Nick: I think it may go up to 10 or 11.
Emma: Oh, well, it’s very difficult. Let me tell you, to get past level one. You have to have real deafness going on. They make it very difficult. So, VA will take the averages, it’s a mechanical application, and it spits out what your rating should be. There are exceptions for exceptional patterns of hearing loss, there’s a different table, VA will use for that, but same thing I think applies is that. You can have some pretty severe hearing loss and still end up with a zero or a 10-percent rating. So just be aware of that.
Maura: And how do they rate? Do they rate both ears together? Or do they rate them separately? How does that work?
Emma: Yes, it’s one rating. Unless you have hearing loss and just one ear, and then they will rate that ear, but they’re going to give your left ear or right ear– The one that’s not impaired, the full rating. And so, you’re probably going to average up to something pretty low in terms of level of hearing loss. But you get again, same thing like as tinnitus as you get one rating for both yours.
Maura: And Nick, can you obtain– What’s the highest rating that you can get for hearing loss?
Nick: Sure. So, or so hearing loss is one of the conditions that VA consider is one severe enough to be totally disabling. So, hearing loss can in and of itself be assigned to 100-percent evaluation.
Maura: And are there any other avenues for additional benefits or additional compensation beyond just a scheduler rating is what we say when it’s based on the diagnostic code and the rating criteria for hearing loss?
Nick: Yes. So, there are a few things that come into play. If a veteran has a 100-percent evaluation for hearing loss, or hearing loss that’s more severe, the regulation directs them to specifically consider special monthly compensation. And then the regulation 3.350 tells them to assign at a minimum of K. At the K level, which is a little over $100 a month, based off of loss of use of the sense of sound. So that’s only assigned automatically if you have the scheduler 100-percent rating for hearing loss.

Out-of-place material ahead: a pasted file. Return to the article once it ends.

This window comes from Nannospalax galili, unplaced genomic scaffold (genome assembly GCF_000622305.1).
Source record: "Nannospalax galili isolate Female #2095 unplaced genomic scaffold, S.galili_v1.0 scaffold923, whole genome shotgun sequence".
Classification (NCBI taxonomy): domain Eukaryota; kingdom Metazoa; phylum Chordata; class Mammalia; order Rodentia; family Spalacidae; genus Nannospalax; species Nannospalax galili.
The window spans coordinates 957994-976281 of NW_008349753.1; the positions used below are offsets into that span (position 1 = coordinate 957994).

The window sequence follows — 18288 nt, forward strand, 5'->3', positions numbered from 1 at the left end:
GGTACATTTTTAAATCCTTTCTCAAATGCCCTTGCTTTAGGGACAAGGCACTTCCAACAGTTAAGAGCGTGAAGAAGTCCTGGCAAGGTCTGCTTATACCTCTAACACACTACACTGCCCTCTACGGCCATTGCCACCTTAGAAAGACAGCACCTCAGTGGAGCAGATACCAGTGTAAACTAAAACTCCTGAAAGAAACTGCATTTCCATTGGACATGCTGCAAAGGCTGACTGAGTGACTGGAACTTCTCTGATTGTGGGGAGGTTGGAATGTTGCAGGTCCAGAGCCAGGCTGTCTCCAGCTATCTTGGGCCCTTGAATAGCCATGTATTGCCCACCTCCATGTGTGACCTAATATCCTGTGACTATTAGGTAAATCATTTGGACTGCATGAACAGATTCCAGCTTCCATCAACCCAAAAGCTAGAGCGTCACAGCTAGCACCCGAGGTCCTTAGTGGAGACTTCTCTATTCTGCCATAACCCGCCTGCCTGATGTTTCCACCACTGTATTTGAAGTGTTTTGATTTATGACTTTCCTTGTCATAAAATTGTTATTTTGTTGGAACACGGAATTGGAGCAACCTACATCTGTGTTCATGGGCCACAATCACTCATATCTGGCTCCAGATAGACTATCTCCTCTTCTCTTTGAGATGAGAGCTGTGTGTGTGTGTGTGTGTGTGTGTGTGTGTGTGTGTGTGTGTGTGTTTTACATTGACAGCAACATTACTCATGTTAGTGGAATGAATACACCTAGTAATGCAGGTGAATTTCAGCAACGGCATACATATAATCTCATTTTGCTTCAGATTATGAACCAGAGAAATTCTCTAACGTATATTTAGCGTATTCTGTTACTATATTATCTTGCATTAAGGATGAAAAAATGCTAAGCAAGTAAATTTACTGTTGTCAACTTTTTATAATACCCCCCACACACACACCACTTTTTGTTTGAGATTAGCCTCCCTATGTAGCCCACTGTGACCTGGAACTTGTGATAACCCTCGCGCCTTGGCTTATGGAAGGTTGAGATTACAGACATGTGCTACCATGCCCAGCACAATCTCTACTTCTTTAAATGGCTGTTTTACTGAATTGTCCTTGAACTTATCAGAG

But if you suffer from additional disabilities that affect other aspects of your functioning, like vision problems, you might be entitled to additional higher levels of SMC. And there are also situations where if you’re hearing loss is so severe and you require the need of another person to assist you with the activities of daily living and other issues, you might be entitled to a higher level based off of that need for assistance from another person.
Maura: Okay, great. And again, I know that we have covered a special monthly compensation and other forums and through blog posts and videos and things like that. That gets particularly complicated-
Maura: Beyond just a regular rating process for hearing loss. So, we would refer you to that in case any issues with SMC are coming up in your case. Emma, tell us about the possibility of obtaining additional benefits if you’re hearing loss or tinnitus prevent you from working?
Emma: Sure. So, you always can claim if it’s true, you can always claim that your service-connected disability is prevent you from working in an attempt to secure 100-percent benefit total disability due to individual unemployability. So, for folks that need hearing for their occupational experience vocational background, a lot of– I know truck drivers have to pass a test for DOT that requires hearing.
I could see someone that works in sort of a management safety type situation that needs to be able to hear other people. If you have a work history like that, and you’re hearing loss impacts your ability to work, you certainly need–can claim that with VA and explain to them why your hearing loss and or tinnitus together might prevent you from working, but it certainly is one of the options available.
Maura: And then it’s also possible to that you have multiple service-connected conditions where hearing loss and tinnitus might be one or two of them. And the effects of the hearing loss on the tinnitus are important to make VA aware of because all of those things can be positive evidence in favor of your entitlement to TDIU or unemployability benefits generally, if you if you’re working with multiple service-connected issues. And so, Nick, what kinds of evidence might a person wants to submit in support of a claim for an increase rating for hearing loss, because as Emma said before, increase rating for tinnitus is not happening. It’s a 10, a 10, a 10, I think.
Emma: It’s a 10.
Maura: Something like that. So, there’s no avenue there really but what about for hearing loss claims?
Nick: Sure. So, the most important thing, which is really to a point that Emma made earlier is just how mechanical VA process for rating hearing loss disabilities is. If you’re seeking an increase rating for your hearing loss because you know that it’s gotten worse, the best and first way that you should approach that is to see if you can get an opinion from a licensed state audiologist so that they can conduct the test that VA requires, and so that you can demonstrate an actual increase in your hearing loss and tinnitus.